"New South Wales Civil and Administrative Tribunal - Appeal Panel"
- Category: Australian public guardian corruption
- Created: Wednesday, 12 November 2014 14:36
- Written by Alecomm2
The Guardianship Division of the Civil and Administrative Tribunal[i] is where people who have had guardianship orders placed upon them can apply to have them revoked or changed. This is only supposed to happen when there is either nobody to care for the person. Unfortunately, locking people up in Aged Care and or Residential facilities is extremely lucrative for all those involved - from the NGO who gets paid to "care" for the client, the solicitors appointed by the government who are supposed to act on behalf of the government and both the Guardianship Tribunals and the Public Guardians also.
In studying various cases, there seems to be an extraordinary amount of human rights violations, whereby the Guardianship Tribunal, the Trustee and the Administrative Tribunal appear to be in collusion with each other in order to keep a person and their property under their absolute control.
No right to choose your own legal representation.
As a general rule, NCAT refuses to allow persons to have legal representation stating “the general rule in the Guardianship Division is that a party has the carriage of his or her own case and is not entitled to be represented by any other person”. [ii]
However “a party may be represented by another person only if the Tribunal grants leave for the person to represent the party”. [iii]
This means that you do not have any entitlement to legal representation to appeal any Guardianship Tribunal decision, unless the Guardianship Tribunal says you can. And even then, it will only be if the Tribunal allows that particular legal representative to represent you.
In a recent case “BHM v BHN & ORS”, the Tribunal refused the man his own choice of legal representation altogether, and then stated they would pick the representation they chose to represent him in all subsequent proceedings. The order stated :
(1) The Tribunal refuses leave to the solicitor (BHM) an Australian legal practitioner, to represent the man (BHO) in all proceedings pending at the Tribunal.
(2) That the man (BHO) be separately represented in all proceedings pending before the Tribunal - and not by his choice of solicitor (BHM). [iv]
Violation of the ICCPR by the NSW Civil & Administrative Tribunal
These orders clearly violate the ICCPR[v], in which Section 14 clearly states “All persons shall be equal before the courts and tribunals. In the determination of any criminal charge against him, or of his rights and obligations in a suit at law, everyone shall be entitled to a fair and public hearing by a competent, independent and impartial tribunal established by law… It further states “to be tried in his presence, and to defend himself in person or through legal assistance of his own choosing.”[vi]
In the case of “BHM v BHN & Ors”[vii], the appeal panel consisted of N Hennessy LCM, Deputy President, M Schyvens, Deputy President, and J Newman, General Member. And these panel members violated this man’s fundamental right to have his own choice of legal representation.
No surprise to then find that the “public hearing ” requirement also referred to in the ICCPR was then violated when the Tribunal placed a Publication Restriction on 12 June 2014, preventing anybody going public about the matter.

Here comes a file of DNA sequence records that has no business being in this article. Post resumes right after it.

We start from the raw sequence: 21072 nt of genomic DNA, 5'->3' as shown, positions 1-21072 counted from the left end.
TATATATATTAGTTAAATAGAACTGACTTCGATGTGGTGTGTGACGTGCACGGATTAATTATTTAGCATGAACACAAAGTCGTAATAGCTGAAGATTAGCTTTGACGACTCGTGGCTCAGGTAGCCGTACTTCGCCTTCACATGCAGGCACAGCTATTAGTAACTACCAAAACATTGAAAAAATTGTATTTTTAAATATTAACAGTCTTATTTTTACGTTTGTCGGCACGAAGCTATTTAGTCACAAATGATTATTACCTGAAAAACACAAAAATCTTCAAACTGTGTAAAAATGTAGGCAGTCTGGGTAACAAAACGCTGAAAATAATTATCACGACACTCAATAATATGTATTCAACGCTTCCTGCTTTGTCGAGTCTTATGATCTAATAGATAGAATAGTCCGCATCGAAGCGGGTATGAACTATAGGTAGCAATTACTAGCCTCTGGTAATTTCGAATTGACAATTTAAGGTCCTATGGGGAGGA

Statements made by the Tribunal were “the NSW Trustee needs to approve any proceedings instigated by or against BHO because of the potential financial implications that such proceedings may have.”
Does this mean the Tribunal colludes with the NSW Trustee, and has given itself permission to decide whether a man can or cannot make an application or appeal a decision that was made about him without his consent?
The icing on the cake for the government is that they created their own laws that prevent him from making an application to have his own choice of lawyer, so as to be able to defend himself in the proceedings, and then prevented the solicitor from lodging an application on his behalf also.
The panel then referred to the Victorian case of Goddard Elliott (a firm) v Fritsch  [viii], to state that the man cannot chose his legal representation - but the government can - when the case was built entirely around legal misconduct and legal immunity.
Guiding principle to be applied to practice and procedure
“The Tribunal is to act with as little formality as the circumstances of the case permit and according to equity, good conscience and the substantial merits of the case without regard to technicalities or legal forms.” [ix]
Not necessary to ensure that a persons interests are given paramount consideration.
The Tribunal refused to give the man’s solicitor (BHM) permission to appeal against the Guardianship Division's decision because “it is not necessary to give leave to ensure that (the man) BHO's interests are given paramount consideration”. [x]
Further evidence of both the Guardianship Tribunal and Civil and Administrative Tribunal’s blatant disregard for their clients human rights is also evidenced in another case (BCL v NSW Trustee & Guardian & Ors). [xi]
The panel members in this case cited “To say that the Tribunal must observe various principles does not mean that the Tribunal is bound, for example, to make a decision which restricts a person's freedom of decision and freedom of action as little as possible.”
Basically this means they say they “observed” the general principles of the man’s welfare, it is not important nor are they required to make decisions that reflect these principles.[xii] So out the window they go.
[ii] NCAT Act, s 45(1)(a)
[iii] NCAT Act s 45(1)(b)
[v] International Covenant of Civil and Political Rights